Combat injuries hobble ability to deploy troops

20,000 unfit as Obama seeks to boost U.S. force in Afghanistan

Obama Administration

January 22, 2009|By David Wood | David Wood,david.wood@baltsun.com

WASHINGTON - Top Army officers are concerned that a growing number of soldiers are medically unfit to deploy to war, a development that could affect President Barack Obama's campaign vow to increase U.S. combat forces in Afghanistan.

At least 20,000 Army soldiers are on "nondeployable" status, a number that has grown by several thousand in the past six months, the Army's vice chief of staff, Gen. Peter Chiarelli, told reporters yesterday.

Many have muscle or bone injuries from carrying heavy loads in combat, Chiarelli said.

It is common for infantry soldiers and Marines to carry combat loads of more than 100 pounds for extended periods over rough terrain, especially in Afghanistan.

"You can't hump a rucksack at 8,000 feet for 15 months and not have an effect. The body can't take that," said Chiarelli, a four-star general who commanded the 1st Cavalry Division in Iraq and all ground forces there.

The need for reinforcements in Afghanistan was a key issue yesterday as Obama held his first Oval Office war council with top military advisers, including Defense Secretary Robert M. Gates; Adm. Mike Mullen, chairman of the Joint Chiefs of Staff; and Gen. David Petraeus, the top U.S. commander in the Middle East.

On Obama's desk is an urgent request from Gen. David McKiernan, the U.S. and allied commander in Afghanistan, to roughly double U.S. forces there, from 32,000 to nearly 60,000, over the next 12 to 18 months. The increase would involve three added combat brigades, an aviation brigade, military police, combat engineers, and specialists in civil affairs, intelligence, combat medicine and logistics.

NATO allies have an additional 30,000 troops in Afghanistan.

McKiernan took part in yesterday's White House session by secure video link, as did Gen. Ray Odierno, the top U.S. commander in Iraq. Retired Marine Gen. James L. Jones, Obama's national security adviser, also attended, White House officials said.

McKiernan has said he needs more troops to carry out a new Afghan strategy that is emerging from reviews conducted over the past few weeks by military commanders and Pentagon and White House officials.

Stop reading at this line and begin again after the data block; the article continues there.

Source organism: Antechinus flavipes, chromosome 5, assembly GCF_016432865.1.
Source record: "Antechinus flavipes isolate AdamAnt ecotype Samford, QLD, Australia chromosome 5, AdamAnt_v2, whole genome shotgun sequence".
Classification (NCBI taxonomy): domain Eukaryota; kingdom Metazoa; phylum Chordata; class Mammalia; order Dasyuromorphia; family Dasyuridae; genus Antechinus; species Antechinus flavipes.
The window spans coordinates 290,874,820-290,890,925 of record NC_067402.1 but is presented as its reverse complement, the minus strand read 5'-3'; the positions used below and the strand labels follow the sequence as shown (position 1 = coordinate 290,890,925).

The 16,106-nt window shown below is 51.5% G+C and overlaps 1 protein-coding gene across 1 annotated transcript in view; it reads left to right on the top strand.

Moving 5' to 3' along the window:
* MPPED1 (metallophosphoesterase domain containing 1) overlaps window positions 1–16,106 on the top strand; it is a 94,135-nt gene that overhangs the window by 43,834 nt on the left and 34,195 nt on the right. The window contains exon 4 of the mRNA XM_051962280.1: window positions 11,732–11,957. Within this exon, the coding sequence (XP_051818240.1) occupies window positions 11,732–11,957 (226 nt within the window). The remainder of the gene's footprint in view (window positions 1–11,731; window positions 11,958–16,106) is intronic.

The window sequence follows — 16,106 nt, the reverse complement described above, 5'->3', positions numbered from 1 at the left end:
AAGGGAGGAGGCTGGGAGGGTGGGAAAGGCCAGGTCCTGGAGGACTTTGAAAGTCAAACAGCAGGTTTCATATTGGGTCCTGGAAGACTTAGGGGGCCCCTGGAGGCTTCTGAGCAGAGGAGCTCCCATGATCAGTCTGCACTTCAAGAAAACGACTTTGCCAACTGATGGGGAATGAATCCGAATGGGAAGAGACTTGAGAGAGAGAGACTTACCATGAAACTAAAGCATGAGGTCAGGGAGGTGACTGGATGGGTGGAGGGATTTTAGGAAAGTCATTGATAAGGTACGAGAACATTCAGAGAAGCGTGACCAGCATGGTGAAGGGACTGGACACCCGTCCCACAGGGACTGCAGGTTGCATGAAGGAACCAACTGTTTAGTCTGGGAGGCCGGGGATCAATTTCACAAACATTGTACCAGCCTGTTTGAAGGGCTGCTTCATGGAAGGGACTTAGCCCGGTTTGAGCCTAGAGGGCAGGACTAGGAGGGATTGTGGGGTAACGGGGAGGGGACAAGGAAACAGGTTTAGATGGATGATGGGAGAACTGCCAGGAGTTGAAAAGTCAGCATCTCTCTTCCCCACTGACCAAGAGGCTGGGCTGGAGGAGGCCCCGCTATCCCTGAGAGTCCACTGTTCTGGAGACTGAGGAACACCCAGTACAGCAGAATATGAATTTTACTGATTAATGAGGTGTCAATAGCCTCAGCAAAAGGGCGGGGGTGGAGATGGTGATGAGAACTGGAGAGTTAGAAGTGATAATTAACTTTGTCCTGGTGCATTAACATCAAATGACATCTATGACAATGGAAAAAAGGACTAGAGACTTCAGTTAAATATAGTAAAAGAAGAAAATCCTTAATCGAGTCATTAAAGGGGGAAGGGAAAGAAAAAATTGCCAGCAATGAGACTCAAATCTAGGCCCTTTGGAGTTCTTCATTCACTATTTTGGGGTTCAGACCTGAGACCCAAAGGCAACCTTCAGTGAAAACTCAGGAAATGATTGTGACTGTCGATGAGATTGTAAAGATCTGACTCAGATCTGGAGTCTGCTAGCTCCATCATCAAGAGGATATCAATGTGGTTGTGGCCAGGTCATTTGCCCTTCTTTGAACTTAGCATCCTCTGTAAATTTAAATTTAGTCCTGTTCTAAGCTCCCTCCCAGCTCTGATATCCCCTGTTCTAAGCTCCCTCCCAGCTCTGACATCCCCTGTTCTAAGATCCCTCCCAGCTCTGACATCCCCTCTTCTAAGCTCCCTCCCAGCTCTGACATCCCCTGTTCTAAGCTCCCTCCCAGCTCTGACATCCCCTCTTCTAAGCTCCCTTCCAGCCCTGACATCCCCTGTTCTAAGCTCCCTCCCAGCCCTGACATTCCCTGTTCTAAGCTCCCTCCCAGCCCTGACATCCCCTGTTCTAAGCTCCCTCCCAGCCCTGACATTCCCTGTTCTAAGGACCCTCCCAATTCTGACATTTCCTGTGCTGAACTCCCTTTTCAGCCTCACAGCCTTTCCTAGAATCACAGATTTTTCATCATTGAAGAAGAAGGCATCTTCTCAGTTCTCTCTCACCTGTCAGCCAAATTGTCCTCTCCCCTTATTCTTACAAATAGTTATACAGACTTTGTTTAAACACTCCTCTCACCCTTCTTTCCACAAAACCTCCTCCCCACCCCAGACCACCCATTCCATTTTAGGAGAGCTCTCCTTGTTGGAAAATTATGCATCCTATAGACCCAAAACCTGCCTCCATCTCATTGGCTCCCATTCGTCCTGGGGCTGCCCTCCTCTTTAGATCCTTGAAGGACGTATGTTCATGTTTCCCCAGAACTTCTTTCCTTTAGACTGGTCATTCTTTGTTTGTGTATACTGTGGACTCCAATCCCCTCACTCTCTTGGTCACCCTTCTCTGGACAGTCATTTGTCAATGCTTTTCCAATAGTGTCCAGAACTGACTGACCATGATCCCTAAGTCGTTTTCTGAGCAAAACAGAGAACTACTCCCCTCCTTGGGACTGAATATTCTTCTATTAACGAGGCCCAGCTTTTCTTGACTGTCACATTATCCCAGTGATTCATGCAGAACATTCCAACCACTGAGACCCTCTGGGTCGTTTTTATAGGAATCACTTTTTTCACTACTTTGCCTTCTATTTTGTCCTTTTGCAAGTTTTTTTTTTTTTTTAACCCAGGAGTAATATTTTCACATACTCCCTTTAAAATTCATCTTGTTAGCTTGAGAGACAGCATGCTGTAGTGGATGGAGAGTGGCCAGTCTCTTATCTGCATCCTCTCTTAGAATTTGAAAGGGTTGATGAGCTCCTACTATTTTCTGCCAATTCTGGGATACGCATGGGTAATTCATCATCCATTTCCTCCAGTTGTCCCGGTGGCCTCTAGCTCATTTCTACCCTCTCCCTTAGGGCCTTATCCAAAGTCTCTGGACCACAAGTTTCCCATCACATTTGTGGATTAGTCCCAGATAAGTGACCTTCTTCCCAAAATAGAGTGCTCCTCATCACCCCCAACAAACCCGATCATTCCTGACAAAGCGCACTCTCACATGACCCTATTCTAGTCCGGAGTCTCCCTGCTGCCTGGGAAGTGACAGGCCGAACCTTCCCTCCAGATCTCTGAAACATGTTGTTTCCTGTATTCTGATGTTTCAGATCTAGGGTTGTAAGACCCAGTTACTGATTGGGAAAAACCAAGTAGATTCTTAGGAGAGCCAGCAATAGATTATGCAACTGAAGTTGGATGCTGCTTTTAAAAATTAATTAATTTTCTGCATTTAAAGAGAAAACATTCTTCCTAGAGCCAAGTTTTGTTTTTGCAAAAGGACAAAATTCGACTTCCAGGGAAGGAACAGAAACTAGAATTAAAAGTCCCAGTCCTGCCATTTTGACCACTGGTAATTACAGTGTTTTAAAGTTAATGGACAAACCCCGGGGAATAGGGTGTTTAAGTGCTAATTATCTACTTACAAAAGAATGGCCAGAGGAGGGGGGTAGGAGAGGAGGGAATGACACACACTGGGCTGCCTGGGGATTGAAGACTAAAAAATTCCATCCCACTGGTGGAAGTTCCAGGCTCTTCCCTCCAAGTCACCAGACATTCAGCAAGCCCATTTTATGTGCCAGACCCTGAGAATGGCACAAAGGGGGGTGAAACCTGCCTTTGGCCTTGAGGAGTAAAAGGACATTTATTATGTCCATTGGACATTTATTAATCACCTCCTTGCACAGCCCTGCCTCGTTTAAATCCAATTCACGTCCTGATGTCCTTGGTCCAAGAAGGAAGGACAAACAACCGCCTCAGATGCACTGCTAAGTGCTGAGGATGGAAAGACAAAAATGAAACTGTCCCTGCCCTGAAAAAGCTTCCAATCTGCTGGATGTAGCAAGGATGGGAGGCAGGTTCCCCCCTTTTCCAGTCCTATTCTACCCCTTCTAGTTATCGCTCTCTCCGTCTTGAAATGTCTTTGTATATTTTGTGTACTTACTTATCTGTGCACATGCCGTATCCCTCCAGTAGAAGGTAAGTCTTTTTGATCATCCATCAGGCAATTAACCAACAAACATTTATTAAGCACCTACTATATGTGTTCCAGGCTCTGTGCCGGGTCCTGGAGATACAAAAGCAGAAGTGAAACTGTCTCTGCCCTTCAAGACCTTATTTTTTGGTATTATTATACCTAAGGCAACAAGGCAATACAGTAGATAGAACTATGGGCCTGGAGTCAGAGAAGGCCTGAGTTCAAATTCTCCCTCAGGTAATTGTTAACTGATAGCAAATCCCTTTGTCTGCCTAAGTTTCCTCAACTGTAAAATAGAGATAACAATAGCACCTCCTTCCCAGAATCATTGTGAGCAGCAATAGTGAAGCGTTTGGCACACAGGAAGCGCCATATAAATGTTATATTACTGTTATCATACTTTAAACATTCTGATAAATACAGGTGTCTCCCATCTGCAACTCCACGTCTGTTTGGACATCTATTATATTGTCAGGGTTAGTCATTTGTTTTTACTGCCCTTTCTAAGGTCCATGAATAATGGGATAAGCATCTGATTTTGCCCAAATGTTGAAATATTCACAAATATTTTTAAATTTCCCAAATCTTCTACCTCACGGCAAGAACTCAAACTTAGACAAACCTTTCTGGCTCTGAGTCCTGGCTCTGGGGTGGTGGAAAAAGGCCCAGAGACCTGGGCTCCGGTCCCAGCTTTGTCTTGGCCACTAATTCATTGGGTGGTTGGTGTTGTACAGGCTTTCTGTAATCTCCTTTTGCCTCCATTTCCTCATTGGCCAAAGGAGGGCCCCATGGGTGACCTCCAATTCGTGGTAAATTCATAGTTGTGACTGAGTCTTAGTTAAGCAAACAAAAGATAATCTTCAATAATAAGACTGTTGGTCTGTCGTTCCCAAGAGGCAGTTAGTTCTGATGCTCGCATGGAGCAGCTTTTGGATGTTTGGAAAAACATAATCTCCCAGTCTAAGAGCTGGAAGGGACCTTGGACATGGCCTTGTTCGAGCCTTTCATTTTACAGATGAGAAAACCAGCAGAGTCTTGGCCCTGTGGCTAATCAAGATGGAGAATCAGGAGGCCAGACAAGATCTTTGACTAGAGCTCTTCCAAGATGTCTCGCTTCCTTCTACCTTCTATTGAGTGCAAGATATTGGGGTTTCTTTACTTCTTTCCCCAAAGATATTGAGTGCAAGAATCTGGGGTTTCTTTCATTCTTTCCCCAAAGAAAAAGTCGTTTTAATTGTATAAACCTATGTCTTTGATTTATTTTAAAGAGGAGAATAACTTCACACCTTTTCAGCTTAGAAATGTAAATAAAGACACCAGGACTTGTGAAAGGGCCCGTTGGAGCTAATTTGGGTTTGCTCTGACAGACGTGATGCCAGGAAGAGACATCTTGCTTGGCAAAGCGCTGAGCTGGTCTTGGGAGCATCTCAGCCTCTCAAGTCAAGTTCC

The plan involves intensifying counterinsurgency operations while accelerating the training of Afghan police.

But it is a manpower-intensive strategy, and the rising number of injured soldiers will complicate the Army's efforts to find enough fresh troops.

There are now 21,900 U.S. soldiers in Afghanistan and 212,400 in Iraq, out of a total force of about 545,000, the Army reported last month. About 290,000 soldiers are either returning from deployments or are engaged in intense predeployment training.

The pace of deployments means that some units are being ordered back into combat barely a year after returning from 15-month combat tours, Chiarelli said.

"We are hoping to get some relief from [reducing troop numbers in] Iraq before putting additional forces into Afghanistan," Chiarelli said.

Combat loads for infantrymen have been slowly increasing for years, with the addition of body armor that can weigh more than 30 pounds and gear such as the M-4 carbine, which is lighter than the once-standard M-16 rifle but with five ammunition magazines weighs about 12 pounds.

Other commonly carried gear includes a helmet with attached night vision device (4.3 pounds), a 1-liter water bladder (8 pounds), as well as radios and extra ammunition. Marines often carry at least one day's supply of water.

Laboring under all that weight, the number of soldiers sidelined with stress fractures, chronic muscle or tendon inflammation and similar problems "has continued to inch up, and that is a concern when you're seeing the force at the level we are now," Chiarelli said.

For years, the Pentagon has sought ways to reduce the burden that soldiers carry. But in the counterinsurgency wars in Iraq and Afghanistan, where troops often patrol on foot and where firefights often are at close range, they have been issued more ammunition and added body armor.

Nevertheless, Chiarelli promised, "We're going to try to find a way to lighten the soldier's load."

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